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Community protest prompts secret meeting by Alderman

Global protests inspire local protests of global corporations and their effect on communities. In August hundreds of residents of a neighborhood in Chicago gathered at the office of their elected official to protest the local expansion of Starbucks. "Poor and working class people are being moved out of their homes as this corporation takes over. Jose Bove protested McDonalds as a symbolic and an actual problem. We are protesting Starbucks for similar reasons," said a protest organizer.
Carrying signs calling for "Development Without Displacement" and "Brew Your Own Reality--Support Locally-Owned Business," and a puppet of the 47th Ward Chicago Alderman, Eugene Schulter, to send the message that developers and big business pull this elected official's strings, protesters at a rally in August 2000 symbolically evicted the "Alderpuppet" for selling our their community. The marchers posted a "eviction notice" on the window of the Alderman's office and then proceeded to march to the site of one of three proposed new Starbucks, where they hoisted a banner marking the at-that-point unannounced location for one of the coffee shops, as well as 32 new condo units. Then the group marched to the site of an existing Starbucks where they created a six foot long petition to the Alderman filled with pleas from residents to slow the pace of development, create and preserve afforable housing, and ban global chains from the community. The protest drew a diverse group--high school students marched arm-in-arm, and a number of those carrying signs were long-time residents. One said he'd been in the neighborhood for 40 years. And another participant said, "This is the best protest I've been to in this neighborhood since 1932."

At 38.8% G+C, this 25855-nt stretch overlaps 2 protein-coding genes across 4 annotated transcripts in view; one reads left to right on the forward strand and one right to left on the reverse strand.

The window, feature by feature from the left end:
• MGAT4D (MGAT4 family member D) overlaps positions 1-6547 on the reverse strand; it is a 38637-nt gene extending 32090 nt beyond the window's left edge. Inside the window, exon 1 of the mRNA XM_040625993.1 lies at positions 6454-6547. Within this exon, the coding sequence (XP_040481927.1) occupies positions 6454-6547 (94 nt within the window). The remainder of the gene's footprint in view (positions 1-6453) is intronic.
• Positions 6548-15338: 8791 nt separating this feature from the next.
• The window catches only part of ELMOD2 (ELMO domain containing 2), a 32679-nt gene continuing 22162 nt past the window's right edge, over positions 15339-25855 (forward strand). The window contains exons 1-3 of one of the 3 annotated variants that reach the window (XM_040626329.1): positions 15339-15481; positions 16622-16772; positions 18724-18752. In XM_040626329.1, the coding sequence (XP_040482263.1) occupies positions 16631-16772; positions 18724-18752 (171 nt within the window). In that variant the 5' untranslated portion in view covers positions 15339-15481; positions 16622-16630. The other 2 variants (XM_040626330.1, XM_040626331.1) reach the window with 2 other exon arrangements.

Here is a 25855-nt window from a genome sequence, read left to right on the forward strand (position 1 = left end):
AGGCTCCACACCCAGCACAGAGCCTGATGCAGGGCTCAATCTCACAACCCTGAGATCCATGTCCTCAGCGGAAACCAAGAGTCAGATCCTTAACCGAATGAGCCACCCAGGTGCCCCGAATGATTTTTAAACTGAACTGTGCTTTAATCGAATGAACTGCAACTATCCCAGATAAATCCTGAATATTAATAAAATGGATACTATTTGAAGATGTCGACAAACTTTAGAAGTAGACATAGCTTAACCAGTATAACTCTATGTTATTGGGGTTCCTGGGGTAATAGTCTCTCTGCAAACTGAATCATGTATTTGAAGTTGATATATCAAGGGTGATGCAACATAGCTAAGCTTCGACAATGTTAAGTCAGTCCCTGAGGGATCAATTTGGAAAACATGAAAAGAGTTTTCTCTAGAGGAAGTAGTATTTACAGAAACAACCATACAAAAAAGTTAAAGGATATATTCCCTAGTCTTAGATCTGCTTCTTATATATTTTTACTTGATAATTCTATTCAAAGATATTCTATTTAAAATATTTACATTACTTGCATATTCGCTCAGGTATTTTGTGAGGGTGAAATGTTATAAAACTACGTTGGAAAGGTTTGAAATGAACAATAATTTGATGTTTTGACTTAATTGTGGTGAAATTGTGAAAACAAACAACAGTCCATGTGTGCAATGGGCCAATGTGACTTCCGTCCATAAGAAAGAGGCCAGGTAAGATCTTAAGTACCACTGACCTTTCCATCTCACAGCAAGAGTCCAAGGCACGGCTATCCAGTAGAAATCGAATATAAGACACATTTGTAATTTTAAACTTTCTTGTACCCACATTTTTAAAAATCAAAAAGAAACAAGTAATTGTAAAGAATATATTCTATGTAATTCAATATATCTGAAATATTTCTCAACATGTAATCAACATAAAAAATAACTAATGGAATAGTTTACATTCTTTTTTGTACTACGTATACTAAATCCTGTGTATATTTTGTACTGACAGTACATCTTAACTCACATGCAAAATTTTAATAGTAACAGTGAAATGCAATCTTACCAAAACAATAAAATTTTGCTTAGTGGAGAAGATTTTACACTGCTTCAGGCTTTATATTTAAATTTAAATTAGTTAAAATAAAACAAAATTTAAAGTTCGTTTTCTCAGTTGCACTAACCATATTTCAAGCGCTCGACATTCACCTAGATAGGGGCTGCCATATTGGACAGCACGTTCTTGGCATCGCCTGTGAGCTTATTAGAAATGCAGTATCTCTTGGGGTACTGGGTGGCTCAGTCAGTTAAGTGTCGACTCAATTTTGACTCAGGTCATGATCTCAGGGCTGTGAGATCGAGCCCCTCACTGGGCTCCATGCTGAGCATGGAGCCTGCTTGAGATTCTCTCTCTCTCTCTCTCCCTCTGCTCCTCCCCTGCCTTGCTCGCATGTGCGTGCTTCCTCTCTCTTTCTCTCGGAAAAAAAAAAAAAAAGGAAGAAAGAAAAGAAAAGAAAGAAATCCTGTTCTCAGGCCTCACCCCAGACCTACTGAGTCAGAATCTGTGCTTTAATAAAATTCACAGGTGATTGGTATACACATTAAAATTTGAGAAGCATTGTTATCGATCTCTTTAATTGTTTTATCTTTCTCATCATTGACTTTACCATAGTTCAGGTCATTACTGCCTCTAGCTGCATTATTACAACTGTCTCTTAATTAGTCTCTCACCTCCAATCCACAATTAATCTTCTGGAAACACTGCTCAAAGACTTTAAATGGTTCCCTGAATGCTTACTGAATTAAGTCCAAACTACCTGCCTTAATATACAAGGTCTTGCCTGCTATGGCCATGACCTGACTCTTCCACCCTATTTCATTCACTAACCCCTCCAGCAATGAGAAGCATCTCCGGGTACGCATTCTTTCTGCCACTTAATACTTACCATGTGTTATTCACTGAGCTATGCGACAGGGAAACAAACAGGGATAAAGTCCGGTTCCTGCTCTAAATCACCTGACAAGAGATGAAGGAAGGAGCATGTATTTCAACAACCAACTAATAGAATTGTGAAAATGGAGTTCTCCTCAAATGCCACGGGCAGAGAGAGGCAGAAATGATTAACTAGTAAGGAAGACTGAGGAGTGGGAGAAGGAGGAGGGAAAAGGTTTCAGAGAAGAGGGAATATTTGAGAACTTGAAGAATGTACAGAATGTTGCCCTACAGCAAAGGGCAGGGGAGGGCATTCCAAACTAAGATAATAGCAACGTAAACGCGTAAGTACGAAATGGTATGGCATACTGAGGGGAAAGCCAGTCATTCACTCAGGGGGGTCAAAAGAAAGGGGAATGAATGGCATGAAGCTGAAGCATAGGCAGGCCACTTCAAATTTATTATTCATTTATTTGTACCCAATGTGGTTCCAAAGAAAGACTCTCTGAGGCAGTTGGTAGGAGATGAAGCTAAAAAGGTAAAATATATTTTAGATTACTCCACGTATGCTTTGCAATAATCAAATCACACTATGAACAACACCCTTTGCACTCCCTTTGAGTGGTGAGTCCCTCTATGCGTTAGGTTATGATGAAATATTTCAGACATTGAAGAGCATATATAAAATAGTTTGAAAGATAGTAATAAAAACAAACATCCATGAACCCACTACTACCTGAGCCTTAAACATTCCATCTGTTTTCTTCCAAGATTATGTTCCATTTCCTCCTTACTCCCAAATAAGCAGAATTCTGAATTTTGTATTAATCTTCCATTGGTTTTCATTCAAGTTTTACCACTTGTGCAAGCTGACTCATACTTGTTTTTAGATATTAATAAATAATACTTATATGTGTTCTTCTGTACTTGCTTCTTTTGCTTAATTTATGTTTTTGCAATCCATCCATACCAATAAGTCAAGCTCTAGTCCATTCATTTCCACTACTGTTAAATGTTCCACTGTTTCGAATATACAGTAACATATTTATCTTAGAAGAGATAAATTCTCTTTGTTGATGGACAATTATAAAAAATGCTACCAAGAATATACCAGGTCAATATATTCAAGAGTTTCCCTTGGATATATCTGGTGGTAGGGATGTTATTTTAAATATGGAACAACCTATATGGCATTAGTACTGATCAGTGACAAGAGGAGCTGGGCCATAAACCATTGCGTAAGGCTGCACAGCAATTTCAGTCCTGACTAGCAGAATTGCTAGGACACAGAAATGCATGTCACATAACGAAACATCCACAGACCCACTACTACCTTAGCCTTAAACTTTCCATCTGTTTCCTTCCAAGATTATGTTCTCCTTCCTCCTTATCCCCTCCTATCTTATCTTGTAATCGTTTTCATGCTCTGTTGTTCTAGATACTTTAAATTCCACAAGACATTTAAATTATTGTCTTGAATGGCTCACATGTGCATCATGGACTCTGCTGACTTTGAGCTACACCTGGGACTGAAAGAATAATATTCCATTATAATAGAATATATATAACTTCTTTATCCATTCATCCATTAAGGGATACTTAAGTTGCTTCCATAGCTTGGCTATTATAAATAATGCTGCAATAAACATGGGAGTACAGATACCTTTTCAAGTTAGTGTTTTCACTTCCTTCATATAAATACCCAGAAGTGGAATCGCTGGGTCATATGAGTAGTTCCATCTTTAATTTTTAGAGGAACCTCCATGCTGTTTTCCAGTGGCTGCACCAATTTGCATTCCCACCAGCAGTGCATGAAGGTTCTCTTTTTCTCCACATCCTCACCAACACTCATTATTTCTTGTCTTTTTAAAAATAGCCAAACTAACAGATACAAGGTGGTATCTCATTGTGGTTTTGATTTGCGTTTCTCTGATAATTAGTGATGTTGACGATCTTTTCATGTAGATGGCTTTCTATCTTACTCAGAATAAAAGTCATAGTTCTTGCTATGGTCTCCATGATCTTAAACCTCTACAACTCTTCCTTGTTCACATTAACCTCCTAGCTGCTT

That petition, along with a letter from the organizers of the protest, a loosely assembled group of neighborhood residents calling themselves 47WARD.ORG, after a website they developed to continue the conversation about issues of development, gentrification, and corporations' roles in displacement of people from their homes, was delivered to the Alderman twice--once a week after the rally by registed letter, and once as a "fax zap" to his office. The letter accompanying the petition called for an open forum or community meeting on the issues raised by petition signers.

While the Alderman, closely affiliated with the new Daly administration, was widely reported to have been flustered and angered by the press this event received, he did not respond to the protest concerns. The Alderman has never acknowledged the request for an open meeting or the petition. A local newspaper, Inside, dated September 27 - October 3, reported this week that the Alderman held a by-invitation-only meeting with Chambers of Commerce, business owners, and representatives from Starbucks on Sept. 13, excluding all other community residents.

The organizers of the rally in August ask readers to visit the website at where they can send a message to Alderman Schulter protesting this action, and calling for an open and democratic forum on the issues raised at the rally. Visitors to the website can also see photos of this protest, the Alderpuppet, and find links to sites about Starbucks.
 
 

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